The Orioles have played just two games since the All-Star break, and I already find myself questioning the roster composition of the club. With Vladimir Guerrero unavailable for the previous games and possibly headed to the disabled list, the Orioles played the past two nights with two bench players while essentially carrying a nine-man bullpen. Indians manager Manny Acta, meanwhile, had a six-man bench at his disposal. With just backup catcher Craig Tatum and utility infielder Blake Davis on the bench last night, Orioles manager Buck Showalter was forced to let Felix Pie hit against a tough lefty (Rafael Perez) with a man on in the sixth. He also was forced to use Davis as a pinch hitter in the ninth against a tough closer in Chris Perez. This is nothing against Davis at all, but you'd like to have guys with a little more thump and a more proven track record coming off the bench with games on the line in the later innings. I also understand that Orioles starters haven't gotten deep into games and you have to protect your bullpen, but a nine-man bullpen on the heels of a three-day All-Star break seems a little much. It's hard to win a close game, especially against a team with a good bullpen, when you don't have any weapons on your bench.
Much is made about Mark Reynolds' 20 errors at third base, and rightly so. However, the defense the Orioles have gotten out of their left field position has been brutal. There were at least two plays Pie could have made yesterday that would have bailed out his pitcher, and he came up with neither of them. If you're not going to hit, you may want to bring something more to the table defensively, and Pie hasn't been able to do that. Nolan Reimold has also struggled defensively in left, while Scott is considered below average out there as well. Between poor jobs, poor routes, throwing to the wrong base, missing the cut-off man, Orioles left fielders have done it all this year.
Nobody asked me of course, but if Guerrero goes to the disabled list, which I guess is suspected at this point, and Luke Scott remains unavailable, I'm calling up Josh Bell and having him and Reynolds share DH/third base duties.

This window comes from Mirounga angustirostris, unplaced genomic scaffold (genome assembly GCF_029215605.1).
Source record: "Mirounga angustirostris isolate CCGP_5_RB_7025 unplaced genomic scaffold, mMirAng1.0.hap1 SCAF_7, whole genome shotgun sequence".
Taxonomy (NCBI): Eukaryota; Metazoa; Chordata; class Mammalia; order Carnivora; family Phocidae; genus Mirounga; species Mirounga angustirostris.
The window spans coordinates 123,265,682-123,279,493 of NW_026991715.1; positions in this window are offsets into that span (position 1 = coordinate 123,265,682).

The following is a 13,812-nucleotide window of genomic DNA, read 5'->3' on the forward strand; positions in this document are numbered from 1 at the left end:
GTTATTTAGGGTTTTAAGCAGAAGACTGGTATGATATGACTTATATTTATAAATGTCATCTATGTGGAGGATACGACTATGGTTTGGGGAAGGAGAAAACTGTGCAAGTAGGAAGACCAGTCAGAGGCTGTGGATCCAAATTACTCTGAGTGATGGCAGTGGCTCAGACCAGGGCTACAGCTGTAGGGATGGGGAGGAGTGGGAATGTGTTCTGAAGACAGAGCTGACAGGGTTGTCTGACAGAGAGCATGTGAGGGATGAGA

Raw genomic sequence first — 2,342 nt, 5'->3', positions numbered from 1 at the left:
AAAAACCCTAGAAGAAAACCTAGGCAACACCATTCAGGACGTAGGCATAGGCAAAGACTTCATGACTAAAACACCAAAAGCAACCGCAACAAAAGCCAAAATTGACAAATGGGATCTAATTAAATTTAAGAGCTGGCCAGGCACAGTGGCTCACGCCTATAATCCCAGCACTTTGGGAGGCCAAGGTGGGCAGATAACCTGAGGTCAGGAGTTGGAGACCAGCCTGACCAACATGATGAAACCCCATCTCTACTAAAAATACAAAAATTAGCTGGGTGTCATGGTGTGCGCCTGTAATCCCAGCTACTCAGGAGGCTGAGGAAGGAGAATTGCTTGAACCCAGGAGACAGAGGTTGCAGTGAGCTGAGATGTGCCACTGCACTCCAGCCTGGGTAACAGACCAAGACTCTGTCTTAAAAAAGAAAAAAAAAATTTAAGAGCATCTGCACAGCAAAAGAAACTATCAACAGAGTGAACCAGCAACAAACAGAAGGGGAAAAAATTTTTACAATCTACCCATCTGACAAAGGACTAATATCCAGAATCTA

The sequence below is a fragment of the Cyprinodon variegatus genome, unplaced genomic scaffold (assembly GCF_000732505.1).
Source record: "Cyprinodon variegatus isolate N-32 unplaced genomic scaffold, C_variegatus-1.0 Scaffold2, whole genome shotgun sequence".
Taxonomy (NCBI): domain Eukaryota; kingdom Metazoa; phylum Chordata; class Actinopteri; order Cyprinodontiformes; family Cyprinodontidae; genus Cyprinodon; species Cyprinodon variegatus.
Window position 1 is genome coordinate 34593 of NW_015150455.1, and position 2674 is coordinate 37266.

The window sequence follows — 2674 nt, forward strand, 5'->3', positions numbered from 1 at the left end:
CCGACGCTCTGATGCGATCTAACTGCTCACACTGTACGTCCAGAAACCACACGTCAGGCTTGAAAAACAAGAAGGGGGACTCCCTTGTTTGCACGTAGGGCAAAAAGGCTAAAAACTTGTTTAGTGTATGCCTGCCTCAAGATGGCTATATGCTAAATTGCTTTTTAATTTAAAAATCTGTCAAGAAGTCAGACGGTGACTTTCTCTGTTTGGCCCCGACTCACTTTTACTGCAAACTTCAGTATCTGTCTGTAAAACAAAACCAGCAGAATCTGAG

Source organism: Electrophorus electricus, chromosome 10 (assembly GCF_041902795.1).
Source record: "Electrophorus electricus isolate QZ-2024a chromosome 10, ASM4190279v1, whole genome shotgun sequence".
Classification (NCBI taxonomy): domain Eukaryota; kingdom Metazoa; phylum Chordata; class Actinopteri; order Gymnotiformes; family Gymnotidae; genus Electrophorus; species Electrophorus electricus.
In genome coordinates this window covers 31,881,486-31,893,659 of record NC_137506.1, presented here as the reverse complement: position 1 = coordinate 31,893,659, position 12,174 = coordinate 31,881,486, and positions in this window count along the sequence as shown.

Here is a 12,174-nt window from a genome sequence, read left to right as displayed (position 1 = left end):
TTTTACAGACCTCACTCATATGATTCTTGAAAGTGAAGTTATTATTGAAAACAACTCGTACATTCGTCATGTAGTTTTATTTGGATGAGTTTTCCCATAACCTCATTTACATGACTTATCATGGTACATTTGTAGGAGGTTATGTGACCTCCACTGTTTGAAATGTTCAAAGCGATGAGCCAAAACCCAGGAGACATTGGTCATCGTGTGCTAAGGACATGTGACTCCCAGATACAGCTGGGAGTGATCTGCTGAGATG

Obviously, you'll continue to hear fallout from the contentious Red Sox-Orioles series over last weekend with the Red Sox coming to town Monday and the appeals for the suspended players still yet to be heard. But I just want to make one more point on the matter: I believe Orioles first baseman Derrek Lee was the only batter hit intentionally in the series, and the pitcher who did it (John Lackey) was not among the players suspended. Certainly, Michael Gonzalez was either trying to hit David Ortiz or purposefully throwing behind him to send a message, and he was rightfully suspended. But as far as the five hit batsmen in the series, Lee was the one who you can say with near certainty that he was hit on purpose. What a cop-out then that MLB opted to fine Lackey rather than suspend him. Either he threw at him or he didn't, and being that he was fined, that certainly is a sign that MLB felt he did intentionally throw at Lee. So why didn't he get a suspension like Gonzalez? What's the difference? Intent is intent. Obviously, MLB had no problem overruling Jeff Nelson's umpiring crew by not suspending Red Sox right-hander Kyle Weiland, the right move because the rookie surely wasn't targeting Mark Reynolds or Vladimir Guerrero and didn't deserve to get ejected. They should have done the same with the Lackey situation despite the fact that Nelson didn't eject him from the game.